Chief Deputy Prosecutor Timothy Barker talked about distracted driving on national panel recently; thinks more education needs to be done for repeat offenders

Distracted driving has been a hot issue, and Timothy Barker, chief deputy prosecutor with the York County District Attorney’s Office,  served on a national expert panel a few months ago to talk about the problem.

Officials talked about all sorts of distraction — from food to makeup to cell phones, according to a transcript on the National Transportation Safety Board‘s web site.

Barker, a prosecutor fellow for the National Highway Traffic Safety Administration and the National Association of Prosecutor Coordinators for 2011/2012, talked about prosecuting distracted drivers.

He shared the Joanna Seibert case as an example. She was speeding, tailgating, applying makeup and using her cell phone when she went through an accident reconstruction zone on Route 15 and killed Northern York County Regional Police Officer David Tome.

Barker explained to the panel that one of the problems he sees with the current laws is that drivers receive a citation and pay a fine. Some drivers are repeat offenders, and he believes that something needs to be done to help educate and prevent such dangerous driving, according to the transcript. You can get to the transcript by clicking here.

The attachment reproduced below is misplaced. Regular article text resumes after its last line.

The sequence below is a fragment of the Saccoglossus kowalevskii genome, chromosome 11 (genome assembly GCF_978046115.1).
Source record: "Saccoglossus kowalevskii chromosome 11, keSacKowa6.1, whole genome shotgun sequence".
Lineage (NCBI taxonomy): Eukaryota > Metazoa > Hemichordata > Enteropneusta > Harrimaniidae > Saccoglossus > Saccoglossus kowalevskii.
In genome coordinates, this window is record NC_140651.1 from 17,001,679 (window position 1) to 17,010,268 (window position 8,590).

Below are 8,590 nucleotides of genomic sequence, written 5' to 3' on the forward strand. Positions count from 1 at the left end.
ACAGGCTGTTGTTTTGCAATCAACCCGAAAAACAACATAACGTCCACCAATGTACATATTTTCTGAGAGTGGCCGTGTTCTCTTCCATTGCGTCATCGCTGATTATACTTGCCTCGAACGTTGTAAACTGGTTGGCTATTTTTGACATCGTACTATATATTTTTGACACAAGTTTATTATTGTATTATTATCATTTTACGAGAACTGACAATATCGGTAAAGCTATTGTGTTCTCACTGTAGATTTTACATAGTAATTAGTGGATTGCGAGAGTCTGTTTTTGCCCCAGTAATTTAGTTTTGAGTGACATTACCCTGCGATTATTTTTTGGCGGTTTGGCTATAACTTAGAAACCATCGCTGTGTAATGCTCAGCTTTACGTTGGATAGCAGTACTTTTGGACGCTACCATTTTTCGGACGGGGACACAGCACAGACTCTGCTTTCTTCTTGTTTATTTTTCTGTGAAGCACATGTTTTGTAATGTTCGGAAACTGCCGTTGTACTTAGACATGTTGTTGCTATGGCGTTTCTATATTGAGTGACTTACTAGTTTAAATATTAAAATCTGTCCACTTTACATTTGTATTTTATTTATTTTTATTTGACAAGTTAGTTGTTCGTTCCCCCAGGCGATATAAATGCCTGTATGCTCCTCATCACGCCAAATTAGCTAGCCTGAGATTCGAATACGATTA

In talking about driving under the influence cases last month, Barker said he has found that many of the defendants have had dangerous driving records, such as speeding and passing a school bus.

What do you think? Is a fine enough? Should drivers face more than a fine if they have multiple violations?

 

 

About Teresa Boeckel

Reach Teresa Boeckel at tboeckel@ydr.com or call 717-771-2031.
This entry was posted in Commuting, Crime, Traffic safety and tagged , , , , , , . Bookmark the permalink.

One Response to Chief Deputy Prosecutor Timothy Barker talked about distracted driving on national panel recently; thinks more education needs to be done for repeat offenders

  1. Jo Ott says:

    Watched the new Cadillac tv commercial a few minutes ago. GM is extremely proud of that large screen in the dash and all the device allows the driver to do. It’s the equivalent of a computer. It just doesn’t make sense that such distractions are installed in vehicles and are operational when the car is in motion.

Leave a Reply

Your email address will not be published. Required fields are marked *


*

You may use these HTML tags and attributes: <a href="" title=""> <abbr title=""> <acronym title=""> <b> <blockquote cite=""> <cite> <code> <del datetime=""> <em> <i> <q cite=""> <strike> <strong>